2009/12/29 Alexander Solla <[email protected]>:
> Every Monad defines a "join" and "eval" function in terms of
> bind and return, and the Monad type class does this for you.
> You can use "join" to construct queries against a monad, and
> eval to "run" a monad, like a state machine. (Conceptually,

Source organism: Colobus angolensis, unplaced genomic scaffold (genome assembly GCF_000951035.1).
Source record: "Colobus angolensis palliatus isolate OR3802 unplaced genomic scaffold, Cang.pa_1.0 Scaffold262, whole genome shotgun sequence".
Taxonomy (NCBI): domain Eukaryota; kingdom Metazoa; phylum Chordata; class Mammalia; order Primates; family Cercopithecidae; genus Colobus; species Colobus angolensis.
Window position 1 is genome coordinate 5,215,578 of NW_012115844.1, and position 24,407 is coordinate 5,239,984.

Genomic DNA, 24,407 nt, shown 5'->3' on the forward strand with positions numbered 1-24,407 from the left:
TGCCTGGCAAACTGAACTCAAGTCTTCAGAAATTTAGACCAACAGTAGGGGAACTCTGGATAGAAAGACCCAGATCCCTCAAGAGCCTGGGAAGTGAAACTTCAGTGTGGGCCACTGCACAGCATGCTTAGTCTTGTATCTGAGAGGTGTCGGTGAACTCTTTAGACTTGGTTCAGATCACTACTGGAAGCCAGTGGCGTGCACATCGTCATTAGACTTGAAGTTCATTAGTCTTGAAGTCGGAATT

> the Haskell runtime calls the IO monad's "specially defined"
> eval method on "Main.main". This is the only Haskell monad
> whose eval function is not defined in terms of >>= and return,
> as far as I know.)
Maybe I am misunderstanding you, but `eval :: M t -> t' does
not fall out of the definition of a monad. You need more than
monadicity -- you need an algebra for `M' at `t'.
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